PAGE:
Amateur Radio sometimes known as ham radio.
is both a hobby and a service that uses various types of radio equipment allowing communication with other radio amateurs for the purpose of self-training, recreation and public service.
Amateurs known as hams, ham radio operators or the legal term Radio Amateur.
The source of the name ham is not known but it has been around almost from the beginning of amateur radio radio in the early 1900s.
The name amateur has nothing to do with skill or knowledge but rather implies that ham radio cannot be used for commercial or revenue generating purposes.
Do you need a license?
Yes to operate legaly as a amateur radio operator on designated Amateur bands.
While license application requirements vary by country, Amateur Radio is controlled by international law and agreements because radio waves do not stop for international borders
PMR, CB, radios and LPD are generally licence free subject to very stringent constraints, country of operation, power output, mode of transmission
antenna size and band/frequencies that you can use legally.
The UK Amateur radio Foundation Licence.
The best approach to attaining your foundation licence would be to attend a course at your local radio club.
Find a local club
However this may be not podiblel in some cases due to logistics, disability and other comitments.
Self study may be the only option and attend a short practical course/test
or a local examiner do the practical at your home in cases of disability etc. do contact your regional examiner for
your location for more help
The foundation course is realy easy and straightforward and focuses on safety, how to avoid interference and good operating practice. It lasts about 10 hours altogether, and is followed by an assessment consisting of 20 multiple-choice questions.
The course covers the following:
- The nature of amateur radio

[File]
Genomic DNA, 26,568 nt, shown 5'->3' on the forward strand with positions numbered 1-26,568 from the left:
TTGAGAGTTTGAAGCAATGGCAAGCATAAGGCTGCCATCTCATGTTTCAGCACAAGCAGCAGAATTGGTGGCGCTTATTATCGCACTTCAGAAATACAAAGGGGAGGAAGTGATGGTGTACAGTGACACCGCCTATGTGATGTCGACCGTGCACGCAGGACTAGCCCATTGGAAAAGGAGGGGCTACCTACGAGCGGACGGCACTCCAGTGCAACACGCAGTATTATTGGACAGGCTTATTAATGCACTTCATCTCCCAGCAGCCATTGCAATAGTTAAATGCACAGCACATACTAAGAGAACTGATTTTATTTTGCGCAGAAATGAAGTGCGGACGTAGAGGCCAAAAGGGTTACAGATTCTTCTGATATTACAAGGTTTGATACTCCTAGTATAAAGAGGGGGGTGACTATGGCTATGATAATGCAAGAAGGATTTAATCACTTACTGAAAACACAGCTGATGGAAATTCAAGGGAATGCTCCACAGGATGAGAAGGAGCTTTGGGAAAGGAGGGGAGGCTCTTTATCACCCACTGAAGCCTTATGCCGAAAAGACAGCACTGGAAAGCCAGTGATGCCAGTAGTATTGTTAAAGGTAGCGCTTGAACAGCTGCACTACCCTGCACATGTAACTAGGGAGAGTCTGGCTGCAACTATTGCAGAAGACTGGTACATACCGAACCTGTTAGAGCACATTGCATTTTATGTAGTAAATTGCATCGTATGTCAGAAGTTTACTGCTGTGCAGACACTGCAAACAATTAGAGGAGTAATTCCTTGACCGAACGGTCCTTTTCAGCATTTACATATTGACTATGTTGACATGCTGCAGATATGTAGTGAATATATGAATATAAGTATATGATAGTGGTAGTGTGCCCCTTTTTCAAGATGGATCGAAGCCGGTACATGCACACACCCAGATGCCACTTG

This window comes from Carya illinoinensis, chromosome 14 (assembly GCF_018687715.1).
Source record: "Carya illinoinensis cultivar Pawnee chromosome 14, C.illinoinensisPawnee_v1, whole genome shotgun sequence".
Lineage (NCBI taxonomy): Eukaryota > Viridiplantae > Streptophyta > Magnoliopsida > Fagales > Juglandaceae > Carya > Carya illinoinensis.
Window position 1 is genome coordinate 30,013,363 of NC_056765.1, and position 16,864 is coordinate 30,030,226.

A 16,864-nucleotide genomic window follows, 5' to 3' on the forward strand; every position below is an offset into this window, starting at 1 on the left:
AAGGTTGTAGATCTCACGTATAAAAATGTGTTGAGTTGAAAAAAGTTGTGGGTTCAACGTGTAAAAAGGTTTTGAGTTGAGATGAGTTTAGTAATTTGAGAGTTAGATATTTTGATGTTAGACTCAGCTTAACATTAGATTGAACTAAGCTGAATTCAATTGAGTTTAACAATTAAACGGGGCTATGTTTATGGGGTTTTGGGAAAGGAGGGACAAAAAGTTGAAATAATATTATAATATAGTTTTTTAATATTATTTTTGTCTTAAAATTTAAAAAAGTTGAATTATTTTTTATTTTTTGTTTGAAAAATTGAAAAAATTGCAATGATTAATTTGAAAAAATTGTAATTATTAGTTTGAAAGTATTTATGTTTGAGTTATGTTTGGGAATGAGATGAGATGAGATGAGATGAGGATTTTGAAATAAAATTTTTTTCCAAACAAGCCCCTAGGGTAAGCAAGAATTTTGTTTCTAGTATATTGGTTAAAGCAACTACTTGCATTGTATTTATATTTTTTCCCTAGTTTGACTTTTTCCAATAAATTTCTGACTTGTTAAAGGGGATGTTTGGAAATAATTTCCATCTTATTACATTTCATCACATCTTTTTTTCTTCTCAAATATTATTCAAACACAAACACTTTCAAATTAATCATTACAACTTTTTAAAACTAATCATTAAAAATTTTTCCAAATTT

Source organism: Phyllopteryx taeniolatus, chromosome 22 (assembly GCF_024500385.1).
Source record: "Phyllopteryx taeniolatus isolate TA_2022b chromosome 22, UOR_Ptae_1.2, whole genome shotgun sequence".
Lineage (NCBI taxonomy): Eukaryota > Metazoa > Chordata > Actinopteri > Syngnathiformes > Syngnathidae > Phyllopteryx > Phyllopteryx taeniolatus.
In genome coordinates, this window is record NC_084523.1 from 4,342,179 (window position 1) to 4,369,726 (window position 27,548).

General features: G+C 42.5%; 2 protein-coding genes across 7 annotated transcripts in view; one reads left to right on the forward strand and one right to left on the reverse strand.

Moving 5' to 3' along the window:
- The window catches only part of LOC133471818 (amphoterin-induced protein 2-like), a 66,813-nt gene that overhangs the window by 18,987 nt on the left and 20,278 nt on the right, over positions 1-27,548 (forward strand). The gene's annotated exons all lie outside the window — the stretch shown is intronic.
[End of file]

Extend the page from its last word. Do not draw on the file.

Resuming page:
- Licence conditions
- Technical basics
- Transmitters and receivers
- Feeders and antennas
- Operating practices and procedures
- Morse "assessment" don’t be put of by Morse its easier than you think you can use a crib sheet.
Intermediate Radio Amateur Examination (IRAE).
The IRAE is a 75-minute examination, consisting of 45 multiple-choice questions on the subjects covered in the Training Course.
The examination is based on subjects covered in the practical Training Course. The Amateur Radio (Intermediate) Licence Schedule is available for reference throughout the examination. The subjects covered in the examination are as follows:
- Receivers and receiving techniques
- Components, applications and units
- Propagation and antennas
- Transmitters and transmitting techniques
- Operating techniques
- Station layout
- Licensing conditions
Full Radio Amateur Licence
To be updated but some very good links below
- Ofcom Sample Amateur Radio Licence – this is provided in the exam so you don’t need to memorise it but you should understand the layout and what is/isn’t included.
- RSGB Advanced Radio Amateur Examination Syllabus – lists exactly what you need to know for the exam (albeit in a slightly annoying format) but most importantly includes the formula sheet which again you’ll get in the exam.
- RSGB Advanced Exam Sample Paper – includes answers so you can check your work, I wouldn’t recommend trying this until you’ve been through the book at least once.
- QADV: Revision Questions for Radio Amateurs by Murray Ward G3KZB – a small piece of Windows software that contains a staggering amount of questions for you to test yourself against. If you don’t understand a question you’ll get the page number of the book (Steve Hartley & Alan Betts’ book above) that explains the topic. It’s an amazing piece of free software, the only thing I will say is that the questions are more ‘to the point’ than the RSGB ones so don’t let yourself get over-confident.
- Ham Tests website (http://www.hamtests.co.uk/) – again, a very goodt source of test questions and possibly includes a few ‘tricky’ worded ones in the style of the RSGB.